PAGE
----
THE WORLD THROUGH MICROWAVE EYES
It's a crystal clear night far away from the bright lights of a big city. A luminous full Moon is pulling itself free of the treetops. Against the velvet black sky stars are winking like diamonds.
But the night sky is not all it seems...
The visible light our eyes see makes up only a vanishingly small portion of all the light that is streaming through the Universe. Raining down on the Earth from space is a ceaseless torrent of invisible "light".
For most of human history we have been entirely blind to this light. But in recent years astronomers have opened up our eyes. New telescopes have been built which can see X-rays, infrared light, radio waves and every other kind of invisible light. Now, for the first time, we can behold the greater glories of the Universe.
Imagine that you can see what the astronomers see simply by putting on a pair of "magic" glasses. To "tune" them to different types of light you need only twiddle a nob on the frame. No longer are you almost blind. Now you can have infrared eyes, radio eyes, eyes that see ultraviolet light, gamma rays or X- rays.
Look up at the night sky and start tuning your magic glasses. What do you see?
At first, nothing appears to be changing. Then you realise that the Moon is fading. So, too, are most of the stars. Soon the Moon is hardly visible and the stars have begun to wink out one by one. But as the stars disappear new ones pop into view in places where no stars were visible before. Some of the new stars are shrouded in clouds of misty white nebulosity.
This is the ultraviolet sky. Your glasses are registering the kind of invisible light that causes sunburn when you lay too long on a beach. Only the very hottest stars shine brightly with ultraviolet light.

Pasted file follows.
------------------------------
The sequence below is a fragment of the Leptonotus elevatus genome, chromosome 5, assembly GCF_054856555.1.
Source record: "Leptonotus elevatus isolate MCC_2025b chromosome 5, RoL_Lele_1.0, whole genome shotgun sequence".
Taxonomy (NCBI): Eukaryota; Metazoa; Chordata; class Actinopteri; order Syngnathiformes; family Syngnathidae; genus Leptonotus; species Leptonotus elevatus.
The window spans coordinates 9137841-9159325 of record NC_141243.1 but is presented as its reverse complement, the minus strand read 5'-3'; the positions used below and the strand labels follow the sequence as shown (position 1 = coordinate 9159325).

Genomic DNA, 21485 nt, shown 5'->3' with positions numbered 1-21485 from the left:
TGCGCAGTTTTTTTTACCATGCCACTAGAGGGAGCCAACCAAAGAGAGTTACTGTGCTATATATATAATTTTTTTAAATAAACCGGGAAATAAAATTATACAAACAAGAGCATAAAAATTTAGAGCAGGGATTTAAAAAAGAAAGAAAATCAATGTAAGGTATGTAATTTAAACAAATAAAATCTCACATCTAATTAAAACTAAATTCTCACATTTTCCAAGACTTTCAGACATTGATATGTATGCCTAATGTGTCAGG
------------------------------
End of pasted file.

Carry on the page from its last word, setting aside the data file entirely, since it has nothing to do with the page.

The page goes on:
The stars change again. Now there are no familiar signposts in the heavens. The intensely bright pinpricks that dot the sky mark places where stars are cannibalising other stars and where blisteringly hot gas is plunging headlong into black holes. Wherever matter is heated to millions of degrees it shines brightly with X-rays.
Everything is fading now. We have come to gamma rays, the most energetic light in the Universe, created by the most violent events imaginable. Now the sky looks utterly black.
But wait! Over there! A tiny brilliant flash of light!
You turn your head to stare. But there is nothing to see. The black sky is utterly empty. Was it your imagination playing tricks?
No. If you were very patient indeed and watched the gamma ray sky for several days at a stretch you would see another brilliant flash from an entirely different place in the sky. And after a few more days you would see another. So what are these flashes? The answer is, nobody knows. Astronomers have called them "gamma ray bursters" and they are one of the great unsolved mysteries of the Universe.
There isn't anything more to see by twiddling any further-- except blackness and yet more blackness. Twiddle the nob back the other way. Zip back through the X-ray and ultraviolet skies to the familiar visible sky with its full Moon and well-known stars. But don't stop. Keep going. Keep twiddling.
You are now seeing infrared light. Rather than seeing hot bodies in the Universe you are seeing relatively cool ones. Even human beings give out infrared. It's the same kind of light earthquake rescue teams use to see people trapped beneath rubble.